Following calls from the WHO and partners to double health coverage between now and 2030 or leave up to 5 billion people unable to access health care, the declaration was formed and announced on the 23rd September.
What does the Global Action Plan include?
Global heads met to discuss the world’s advancement towards universal health coverage (UHC) by investing in four primary health care areas. Commenting on these health care areas, Agnes Soucat, a Director in the UHC and LifeCourse Division at World Health Organization (WHO), explains that these include: “Robust financing mechanisms to ensure that no one suffers financial hardship because they have to pay for health care out of their own pockets, high-impact interventions, a strong health workforce and strengthened governance and institutional capacity.”
A day later, at the United Nations General Assembly (UNGA), a total of 12 multilateral organizations, including WHO, launched their Global Action Plan for health and well-being for every citizen around the globe.
By providing development assistance and efficient support, the organizations collectively strive to help deliver UHC. They will work together to reach the health-specific targets for Sustainable Development Goals (SDGs), particularly in “accelerating progress towards SDG3”: to ensure healthy lives and promote well-being for all at all ages, Soucat revealed.
“The plan is called ‘Stronger Collaboration, Better Health’ for a reason,” explained Dr Tedros Adhanom Ghebreyesus, Director-General of the WHO. “Although collaboration is the path, impact is the destination. The release of this Plan is the beginning, not the end, of that path.”
“We won’t have a world without hunger unless people can get access to the services that help them get healthier,” emphasized David Muldrow Beasley, Executive Director, World Food Programme (WFP). “These goals go together, hand in glove. That’s why the WFP is committed to working with governments and our partners around the world to make more progress toward a healthier, well-fed world.”
Why is a global declaration necessary?
Speaking to Nutraingredients-LATAM, Agnes Soucat, a Director in the UHC and LifeCourse Division at WHO, explained that the importance of obtaining a declaration on health goals is threefold:
- It reaffirms the political commitment to achieve UHC: UHC is a political choice. The declaration which was adopted at the UNGA by political leaders from all member states (with the participation of about 50 heads of state and governments) signals their willingness to make this choice.
- It makes a strong case for investment in health: Health for all is an investment in humanity and wellbeing and prosperity for everyone. Good health is both an outcome and a driver of economic and social progress. Access to safe, affordable and good quality health services enables people to be more productive and active contributors to their families and nations. UHC has proven to be a catalyst for economic growth that benefits individuals, families, communities, businesses and economies.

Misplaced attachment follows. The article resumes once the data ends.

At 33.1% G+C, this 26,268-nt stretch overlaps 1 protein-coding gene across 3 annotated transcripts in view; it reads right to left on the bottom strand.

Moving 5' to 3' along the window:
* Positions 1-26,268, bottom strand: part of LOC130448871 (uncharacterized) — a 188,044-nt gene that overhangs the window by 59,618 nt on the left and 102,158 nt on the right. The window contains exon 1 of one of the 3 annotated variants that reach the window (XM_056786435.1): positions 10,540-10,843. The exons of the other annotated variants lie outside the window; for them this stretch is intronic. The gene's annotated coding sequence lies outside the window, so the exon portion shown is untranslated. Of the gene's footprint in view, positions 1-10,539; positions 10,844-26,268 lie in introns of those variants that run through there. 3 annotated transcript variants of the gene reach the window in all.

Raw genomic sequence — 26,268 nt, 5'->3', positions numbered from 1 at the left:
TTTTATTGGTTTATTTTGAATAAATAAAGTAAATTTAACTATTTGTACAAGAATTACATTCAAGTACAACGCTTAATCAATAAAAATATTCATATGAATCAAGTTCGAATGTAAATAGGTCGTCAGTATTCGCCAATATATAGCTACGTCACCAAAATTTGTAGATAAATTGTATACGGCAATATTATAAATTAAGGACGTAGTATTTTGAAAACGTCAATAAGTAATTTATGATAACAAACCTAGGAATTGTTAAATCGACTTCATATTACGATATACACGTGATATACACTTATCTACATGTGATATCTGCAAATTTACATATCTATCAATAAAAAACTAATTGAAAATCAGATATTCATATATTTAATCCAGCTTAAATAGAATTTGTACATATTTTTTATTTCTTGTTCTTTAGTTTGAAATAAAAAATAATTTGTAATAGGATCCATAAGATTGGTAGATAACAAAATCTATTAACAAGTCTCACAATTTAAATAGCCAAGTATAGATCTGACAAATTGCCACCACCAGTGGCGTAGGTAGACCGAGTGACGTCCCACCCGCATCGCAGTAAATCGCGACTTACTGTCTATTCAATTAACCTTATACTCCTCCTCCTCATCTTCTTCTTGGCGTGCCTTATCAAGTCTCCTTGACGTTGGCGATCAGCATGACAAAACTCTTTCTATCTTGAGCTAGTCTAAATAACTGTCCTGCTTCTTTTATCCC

- It sets the vision for achieving universal health coverage by 2030: The Political Declaration is the most comprehensive agreement ever reached on global health and suggests that robust and resilient primary health care systems will drive progress over the next decade on tackling communicable diseases, including HIV/AIDS, tuberculosis and malaria, while addressing non-communicable disease and the growing threat of antimicrobial resistance.
What will happen now?
Focusing our attention on the immediate actions we can expect to see, Soucat emphasized the findings of the 2019 Global Monitoring Report on UHC, which shows that “half the world's population do not have access to the health care they need and 100 million people every year are driven into poverty through out-of-pocket health spending”.
“If the world continues to increase service coverage at current rates between now and 2030, up to 5 billion people will still lack the services they need. We need to double health coverage between now and 2030,” Soucat added.
WHO recommends that each country increases public spending on primary health care by at least 1% of GDP through investment or reallocation of public resources. “More and better investment in primary health care is the answer — all countries can make progress,” Soucat encouraged.
Addressing barriers to UHC
In terms of challenges, “evidence suggests that universal health coverage is technically and financially feasible including for lower-income countries,” Soucat comments. “What’s required is the political will.”
The UN declaration aims to help achieve these goals and tackle any political restrictions by providing a “basis for citizens to hold their governments accountable”, at the country level. From a global perspective, the UN declaration strives to “sustain strong political momentum”. A mid-term review in 2023 will help maintain high-level attention on reaching UHC goals, Soucat concludes.